>Having been present when a company fired 88% of their IT staff, (and came to *really* regret it later)
Would you mind telling this story?
It must have happened in reverse. The vanity plate was already in use, it was the legislative plate that was added later on.
And by jove they weren't going to deny the legislator his plate.
The article says they got 13 million users in a year. I feel like the company would have come out with an Android version faster than that...maybe like 2-3 million users.
"You mean those fuckers are going to require that they have my picture just so I can get a drivers license?
In case you cared, most states started to add photos to licenses in the late 60s and early 70s, finishing up in the early to mid 80s. It appears that heavy lobbying from Polaroid, which had introduced color instant photography in the mid 60s is what lead states to adopt photo licenses.
Having said that, some people were pretty pissed about the photo requirement, but I think we were less sophisticated in terms of privacy and security than we are today. Had they tried to introduce photo licenses in the 90s I think they would have had a much more difficult battle.
Your post is true and I agree with it, with the amendment that there are times in which the president does have power, but it's unpredictable and contextual. Sometimes he has administrative power given to him by a previous Congress, and a current Congress would be too deadlocked to change his decision, or that it isn't worth the political capital used. In other situations, he may make compromises with Congress tit for tat which allows him discretion and power.
Some powers are available at some times in some situations.
>Consider when inflation is high (that is: when the growth in the gold supply exceeds growth of the population)
That is however the least likely scenario. Most of the time the problem with a gold standard is that the supply of gold struggles to keep up with population growth+productivity improvements and acts as an artificial tamper on the economy.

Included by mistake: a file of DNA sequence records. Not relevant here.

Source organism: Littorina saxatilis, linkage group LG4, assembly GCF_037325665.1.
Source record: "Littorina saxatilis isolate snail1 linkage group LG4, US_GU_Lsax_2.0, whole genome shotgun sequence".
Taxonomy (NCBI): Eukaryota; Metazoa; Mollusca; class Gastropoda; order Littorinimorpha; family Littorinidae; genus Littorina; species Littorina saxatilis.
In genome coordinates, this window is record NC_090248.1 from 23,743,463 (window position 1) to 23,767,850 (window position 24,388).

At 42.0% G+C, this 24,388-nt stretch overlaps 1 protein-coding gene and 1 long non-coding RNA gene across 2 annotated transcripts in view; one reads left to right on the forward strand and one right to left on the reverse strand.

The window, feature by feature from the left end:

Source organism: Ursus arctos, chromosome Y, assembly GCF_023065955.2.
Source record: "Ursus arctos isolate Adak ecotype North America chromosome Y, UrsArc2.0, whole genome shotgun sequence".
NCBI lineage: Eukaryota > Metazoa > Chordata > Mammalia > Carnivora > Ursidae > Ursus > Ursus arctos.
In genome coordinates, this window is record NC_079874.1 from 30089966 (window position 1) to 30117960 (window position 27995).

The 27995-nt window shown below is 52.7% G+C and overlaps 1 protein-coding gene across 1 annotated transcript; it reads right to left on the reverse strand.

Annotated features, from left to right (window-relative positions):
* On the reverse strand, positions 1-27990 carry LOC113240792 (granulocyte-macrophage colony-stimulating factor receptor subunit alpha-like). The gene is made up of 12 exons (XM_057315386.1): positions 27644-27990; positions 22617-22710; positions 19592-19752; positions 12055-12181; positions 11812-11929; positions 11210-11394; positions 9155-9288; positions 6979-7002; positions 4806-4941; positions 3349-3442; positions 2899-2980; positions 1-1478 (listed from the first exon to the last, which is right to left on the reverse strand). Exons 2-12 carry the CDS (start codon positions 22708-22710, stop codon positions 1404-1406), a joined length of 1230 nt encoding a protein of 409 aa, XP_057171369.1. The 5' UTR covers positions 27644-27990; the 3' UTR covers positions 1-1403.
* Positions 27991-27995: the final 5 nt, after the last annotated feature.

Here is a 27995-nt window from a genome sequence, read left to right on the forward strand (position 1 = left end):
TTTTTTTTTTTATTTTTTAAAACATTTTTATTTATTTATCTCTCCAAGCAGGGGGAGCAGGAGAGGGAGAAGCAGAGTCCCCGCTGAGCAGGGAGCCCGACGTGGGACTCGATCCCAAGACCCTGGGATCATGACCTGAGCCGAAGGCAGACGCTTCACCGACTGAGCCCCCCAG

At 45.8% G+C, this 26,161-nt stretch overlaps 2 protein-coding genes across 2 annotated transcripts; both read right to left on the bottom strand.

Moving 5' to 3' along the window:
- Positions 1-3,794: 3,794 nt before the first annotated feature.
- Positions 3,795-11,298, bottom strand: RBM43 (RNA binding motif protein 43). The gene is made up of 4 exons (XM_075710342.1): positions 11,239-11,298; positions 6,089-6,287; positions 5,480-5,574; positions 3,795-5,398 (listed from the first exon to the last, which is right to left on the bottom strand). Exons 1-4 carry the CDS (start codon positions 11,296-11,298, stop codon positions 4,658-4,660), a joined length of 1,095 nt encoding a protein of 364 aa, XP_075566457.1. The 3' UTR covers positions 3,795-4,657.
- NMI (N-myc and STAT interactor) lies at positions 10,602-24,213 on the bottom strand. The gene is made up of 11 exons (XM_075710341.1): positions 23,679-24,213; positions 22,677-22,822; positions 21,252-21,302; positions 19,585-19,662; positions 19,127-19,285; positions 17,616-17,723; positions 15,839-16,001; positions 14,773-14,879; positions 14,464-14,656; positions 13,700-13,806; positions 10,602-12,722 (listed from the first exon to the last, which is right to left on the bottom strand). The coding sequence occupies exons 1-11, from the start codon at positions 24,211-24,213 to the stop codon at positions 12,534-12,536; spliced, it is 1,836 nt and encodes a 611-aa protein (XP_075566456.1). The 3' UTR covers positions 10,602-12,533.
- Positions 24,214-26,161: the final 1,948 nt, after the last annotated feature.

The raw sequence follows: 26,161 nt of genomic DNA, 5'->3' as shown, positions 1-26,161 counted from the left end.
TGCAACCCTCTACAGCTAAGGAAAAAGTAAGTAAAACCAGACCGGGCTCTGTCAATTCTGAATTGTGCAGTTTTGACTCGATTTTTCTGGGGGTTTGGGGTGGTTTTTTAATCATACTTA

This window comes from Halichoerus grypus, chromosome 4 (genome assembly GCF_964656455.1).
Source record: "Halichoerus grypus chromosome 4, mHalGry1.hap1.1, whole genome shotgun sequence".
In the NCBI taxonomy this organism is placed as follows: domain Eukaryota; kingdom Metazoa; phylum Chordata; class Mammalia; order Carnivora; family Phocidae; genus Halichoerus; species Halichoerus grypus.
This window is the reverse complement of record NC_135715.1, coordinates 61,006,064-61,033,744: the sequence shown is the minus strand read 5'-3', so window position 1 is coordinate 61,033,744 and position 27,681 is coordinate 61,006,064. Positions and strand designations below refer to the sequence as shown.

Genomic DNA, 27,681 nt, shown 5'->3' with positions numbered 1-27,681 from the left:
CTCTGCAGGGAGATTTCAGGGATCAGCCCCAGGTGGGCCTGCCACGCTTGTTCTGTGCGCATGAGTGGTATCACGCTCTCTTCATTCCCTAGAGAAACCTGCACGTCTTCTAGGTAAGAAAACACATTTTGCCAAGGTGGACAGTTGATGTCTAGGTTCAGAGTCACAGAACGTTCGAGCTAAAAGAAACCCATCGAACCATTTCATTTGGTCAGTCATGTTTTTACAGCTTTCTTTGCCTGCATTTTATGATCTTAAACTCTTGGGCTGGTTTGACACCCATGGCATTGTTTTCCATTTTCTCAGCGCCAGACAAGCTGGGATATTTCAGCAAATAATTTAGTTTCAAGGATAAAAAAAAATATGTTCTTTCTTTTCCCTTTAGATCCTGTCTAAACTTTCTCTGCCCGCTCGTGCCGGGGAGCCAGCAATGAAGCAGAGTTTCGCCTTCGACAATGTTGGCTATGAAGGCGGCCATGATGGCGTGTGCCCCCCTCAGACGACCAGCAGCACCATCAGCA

Law typically requires that all the candidates for a race be viewable on the same page.
The FAA required a few tests specific to the 787 and its structure. I seem to recall a test where they took a fuselage and dropped it from a particular height to see how well it would deal with such a drop.
My recollection is that the FAA said that the test was passed. Not much information is available on it since they wanted to keep the information a trade secret.
What do you do if you have eight choices? (That's the current Ohio ballot--7 choices plus a write-in.)
Dayton was at its time a mini-Silicon Valley: a hotspot for innovation, bringing us people like the Wrights, Charles Kettering and John Patterson.
North Carolina is just windy.
I think the Swedish experience is that its national ID number doesn't do anything all that significant (none of the purposes you noted here would be severely inconvenienced or affected if you just used another number.)
In short, stealing someone's Swedish number doesn't achieve much.
The US uses the SSN as a gateway to the person's financial history.
It's not dependent on the visa. People from visa waiver nations (such as the UK, Germany, Japan, etc) will still get enrolled into US-VISIT (the photograph/fingerprinting system.)
Canadians have a special exemption.
Ballots that can be traced to a voter, or where the voter can be watched filling in the ballot paper, can be bought.
True, but nothing says that I can't videotape myself on my camera phone selecting candidates (either on machine or paper) and then submitting that ballot. (I have uploaded my own absentee ballots online to show people how I voted.)
My point is, there are plenty of ways of showing people how you voted, not having identifying marks on the ballot does not prevent that from occurring.
Limiting voting to citizens is assumed to be a universal thing, but it's not. As another poster mentioned, the Commonwealth countries still have a system of voting rights in place between each other. It is a bit peculiar. For instance, a citizen of Jamaica doesn't necessarily have the right to live and work in Britain. However, if they should get the right to live in Britain, they automatically get the right to vote for Parliament. (I believe a Jamaican could not stand for office, but an Irishman can.)
If you did go to Spain or Germany, and you are an EU citizen, you can vote in local elections. Any EU citizen can vote in EU local elections regardless if they are a citizen of that country or not.
In the US, you do not need to be a citizen in order to vote in Takoma Park, Maryland. You need only be a resident of that city. If you remember the move Gangs of New York, a lot of work went into getting freshly immigrated Irish to vote in local elections.
"If the code and the comments disagree, then both are probably wrong." -- Norm Schryer